Off Through the Woods is an adventurous fairy-tale musical that follows a few familiar faces, red hoods, and oinking snouts as they head out on a journey into the great unknown. Check out Arena's Facebook page for some inside information and a sneak preview of the production. Arrive at your preferred showtime to take in the original sights and sounds and to find out exactly what lies on the other side of the rainbow.
Dependable Drive-In has emblazoned its four outdoor screens with the latest blockbusters for more than 61 years, piquing the admiration of Pittsburgh Post-Gazette reporters. Customers can park their cars, vans, or mule-drawn carriages in the drive-in's enormous lot, where they can watch back-to-back double features whilst snuggled within their vehicle's cozy interior. As celebrity-saturated images illuminate the night, audience members can feast on popcorn and soft drinks from one of the three concession stands. A schedule of features including Happy Feet Two can entertain youthful spectators, and uproarious comedies such as Jack and Jill can amuse adults and fill the night air with sounds of hearty guffaws and nose-snorted sodas.
Inside Mike’s Place, a relaxed setting dotted with sports paraphernalia and a pool table, classic Italian-American recipes meet standard bar eats. As guests alternate bites of homemade lasagna and jumbo wings doused in 1 of 10 sauces, bartenders keep glasses brimming and campaign-finance-reform discussions to a minimum. On Friday nights, live musicians and DJs take center stage.
Every weekend, Twin Hi-Way Drive-In’s dual screens come to life with double-feature showings from a schedule of current films. Viewers tune their radios to the audio track’s frequency, directly transmitting the movie’s dialogue and soundtrack to their car, or fiddle with the knob to recast Ira Glass as the lead in Die Hard. The concession stand dispenses movie-night treats, such as hot dogs, popcorn, and sodas. On Saturdays, the drive-in hosts classic-car shows, where owners can show off their ’67 Mustang or their ’66 GTO.
Krista’s Cantina’s menu turns hunger upside down with sauce-slathered wings and amply stuffed hoagies, all whipped up amid a jovial bar vibe. Mirrors vaunting beer insignias steam up as golden fried provolone sticks ($3) and zucchini sticks ($3.75) roll up to tables with zesty sidecars filled with marinara, and a dozen crispy wings ($7.75) can paint a diner's plate in one of more than 20 flavors, ranging from hot barbecue to buttery garlic. The meatball hoagie ($4.50) coats palates with bubbling provolone and marinara and comes with chips and a pickle to help patrons to meet their daily crunch requirements. Burgers range from basic ($2.75) to fancy varieties such as the all-American ($4.50), which, like a pop star about to sing the national anthem, is spoon-fed bacon, fried onions & american cheese.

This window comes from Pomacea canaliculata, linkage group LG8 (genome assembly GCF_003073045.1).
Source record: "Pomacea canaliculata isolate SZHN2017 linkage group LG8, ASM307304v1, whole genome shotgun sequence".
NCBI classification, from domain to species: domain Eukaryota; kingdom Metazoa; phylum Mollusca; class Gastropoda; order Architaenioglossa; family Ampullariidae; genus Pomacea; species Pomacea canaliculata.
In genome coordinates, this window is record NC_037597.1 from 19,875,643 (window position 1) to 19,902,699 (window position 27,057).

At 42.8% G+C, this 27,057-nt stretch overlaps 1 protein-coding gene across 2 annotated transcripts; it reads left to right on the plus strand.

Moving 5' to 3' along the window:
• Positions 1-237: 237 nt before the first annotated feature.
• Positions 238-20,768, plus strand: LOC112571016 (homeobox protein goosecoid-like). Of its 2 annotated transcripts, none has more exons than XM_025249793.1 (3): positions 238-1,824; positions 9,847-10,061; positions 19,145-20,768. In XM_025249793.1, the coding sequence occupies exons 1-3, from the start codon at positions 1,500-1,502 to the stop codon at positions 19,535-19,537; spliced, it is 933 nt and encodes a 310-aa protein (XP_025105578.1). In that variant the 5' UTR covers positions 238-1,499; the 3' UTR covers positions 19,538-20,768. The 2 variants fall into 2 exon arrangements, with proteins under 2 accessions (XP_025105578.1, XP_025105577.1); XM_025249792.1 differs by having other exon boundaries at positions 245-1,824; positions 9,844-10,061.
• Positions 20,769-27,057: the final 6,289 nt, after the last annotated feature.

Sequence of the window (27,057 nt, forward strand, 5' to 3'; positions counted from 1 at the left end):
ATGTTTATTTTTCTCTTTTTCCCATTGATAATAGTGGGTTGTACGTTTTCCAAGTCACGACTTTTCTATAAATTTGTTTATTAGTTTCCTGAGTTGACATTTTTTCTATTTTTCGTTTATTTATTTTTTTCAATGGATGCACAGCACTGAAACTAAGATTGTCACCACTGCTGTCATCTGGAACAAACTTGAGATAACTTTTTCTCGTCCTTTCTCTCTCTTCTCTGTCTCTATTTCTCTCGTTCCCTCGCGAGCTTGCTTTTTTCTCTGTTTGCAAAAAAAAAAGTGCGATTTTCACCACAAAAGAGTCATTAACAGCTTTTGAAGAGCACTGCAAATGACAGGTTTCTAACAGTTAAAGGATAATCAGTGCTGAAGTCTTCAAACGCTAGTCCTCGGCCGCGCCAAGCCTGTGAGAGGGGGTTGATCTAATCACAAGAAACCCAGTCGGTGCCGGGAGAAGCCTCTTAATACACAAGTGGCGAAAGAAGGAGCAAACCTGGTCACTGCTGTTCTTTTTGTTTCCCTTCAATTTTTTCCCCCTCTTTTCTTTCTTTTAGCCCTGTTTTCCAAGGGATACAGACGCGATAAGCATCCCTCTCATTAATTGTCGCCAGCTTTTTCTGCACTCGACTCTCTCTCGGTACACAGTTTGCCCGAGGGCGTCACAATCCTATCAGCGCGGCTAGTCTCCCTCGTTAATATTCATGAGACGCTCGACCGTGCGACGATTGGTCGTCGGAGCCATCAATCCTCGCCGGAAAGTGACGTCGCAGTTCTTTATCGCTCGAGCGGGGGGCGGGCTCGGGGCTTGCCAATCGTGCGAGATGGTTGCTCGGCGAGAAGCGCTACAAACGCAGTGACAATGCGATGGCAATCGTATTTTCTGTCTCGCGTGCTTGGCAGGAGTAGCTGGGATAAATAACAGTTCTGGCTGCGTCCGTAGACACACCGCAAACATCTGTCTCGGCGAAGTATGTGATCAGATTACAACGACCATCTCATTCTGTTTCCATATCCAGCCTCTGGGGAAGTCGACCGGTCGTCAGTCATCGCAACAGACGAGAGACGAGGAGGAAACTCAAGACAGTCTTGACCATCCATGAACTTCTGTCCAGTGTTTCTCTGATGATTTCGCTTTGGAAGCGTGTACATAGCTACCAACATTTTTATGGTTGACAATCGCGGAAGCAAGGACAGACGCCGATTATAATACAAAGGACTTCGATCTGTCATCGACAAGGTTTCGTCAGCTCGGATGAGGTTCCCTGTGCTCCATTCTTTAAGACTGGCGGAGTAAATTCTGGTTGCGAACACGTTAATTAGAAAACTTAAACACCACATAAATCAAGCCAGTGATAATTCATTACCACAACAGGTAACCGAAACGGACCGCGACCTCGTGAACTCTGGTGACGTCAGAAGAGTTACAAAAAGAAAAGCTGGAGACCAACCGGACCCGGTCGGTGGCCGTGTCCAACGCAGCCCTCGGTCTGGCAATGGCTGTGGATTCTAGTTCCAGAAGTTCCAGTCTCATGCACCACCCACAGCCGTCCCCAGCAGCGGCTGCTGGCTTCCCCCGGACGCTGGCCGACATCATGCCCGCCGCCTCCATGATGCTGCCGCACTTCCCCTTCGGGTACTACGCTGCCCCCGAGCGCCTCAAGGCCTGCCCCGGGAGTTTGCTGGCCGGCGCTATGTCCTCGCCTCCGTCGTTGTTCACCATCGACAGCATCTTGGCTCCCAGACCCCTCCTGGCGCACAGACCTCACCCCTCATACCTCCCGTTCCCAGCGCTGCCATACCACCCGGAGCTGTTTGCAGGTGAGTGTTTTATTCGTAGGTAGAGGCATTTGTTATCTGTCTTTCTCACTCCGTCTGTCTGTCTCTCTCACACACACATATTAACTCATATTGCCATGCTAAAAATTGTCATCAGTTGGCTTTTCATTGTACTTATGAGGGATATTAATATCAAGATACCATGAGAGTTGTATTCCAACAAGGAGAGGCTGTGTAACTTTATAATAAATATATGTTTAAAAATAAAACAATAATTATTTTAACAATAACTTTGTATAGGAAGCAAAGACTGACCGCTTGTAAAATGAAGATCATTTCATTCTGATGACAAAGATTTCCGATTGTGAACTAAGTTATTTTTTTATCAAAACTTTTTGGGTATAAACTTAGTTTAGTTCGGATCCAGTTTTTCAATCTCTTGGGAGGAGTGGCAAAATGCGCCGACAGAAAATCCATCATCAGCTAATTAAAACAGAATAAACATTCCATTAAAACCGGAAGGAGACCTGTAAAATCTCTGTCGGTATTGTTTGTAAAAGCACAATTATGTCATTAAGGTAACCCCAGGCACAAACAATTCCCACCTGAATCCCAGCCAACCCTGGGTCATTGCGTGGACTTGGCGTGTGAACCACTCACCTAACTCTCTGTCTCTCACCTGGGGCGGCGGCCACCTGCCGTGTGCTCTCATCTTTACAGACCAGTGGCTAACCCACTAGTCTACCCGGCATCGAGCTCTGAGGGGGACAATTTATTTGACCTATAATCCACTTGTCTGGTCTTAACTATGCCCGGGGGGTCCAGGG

A lengthy lineup of traditional game-day fare and a sports atmosphere captivate fans at Fox and Hound - Bailey's, where the kitchen remains open as late as its neighboring fully stocked bar. Chefs cook until the wee hours of the morning and always until the bar closes, baking Bavarian pretzel starters, crafting towers of onion rings, and preparing hand-battered chicken tenders that are cooked until they are golden brown. They blend their own seasonings to sprinkle over grilled-to-order burgers, and draw from a diverse roster of cheeses and toppings to crown their wood-oven-inspired flatbreads.
While manning the bars, bartenders tap into a stash of libations, such as UV Whipped vodka and Patron Silver tequila, to mix their specialty cocktails. To further foster a sporting ambiance, high-definition TVs glow with sports games and custom music-video playlists, and guests partake in pastimes of ump bashing, billiards, or competitive people watching.
Sometimes, one person can single-handedly inspire another person’s path in life. For Manchester Craftsmen’s Guild founder and owner Bill Strickland, that person was his childhood pottery teacher, Frank Ross. Ross’ deep appreciation for art was all encompassing: he often brought jazz music to class for students to listen to, hosted dinners at his home––which was decorated in handwoven tapestries––and encouraged Strickland to continue building his art skills at the University of Pittsburgh.
The social inequities that troubled Strickland’s native North Side neighborhood motivated him to form the Manchester Craftsmen’s Guild as a way to inspire underprivileged kids to overcome trying times through art, the same way Ross did many years before. Manchester Craftsmen’s Guild began in a small space in a residential row house before growing to encompass a 62,000-square-foot art emporium with an array of studios and classrooms, and a large auditorium where commissioned bowls of fruit strike poses for still-life portraits. The award-winning center lives up to its mission “to educate and inspire urban youth through the arts” with a bevy of after-school arts programs that teach critical thinking and help prepare students for futures in the art world.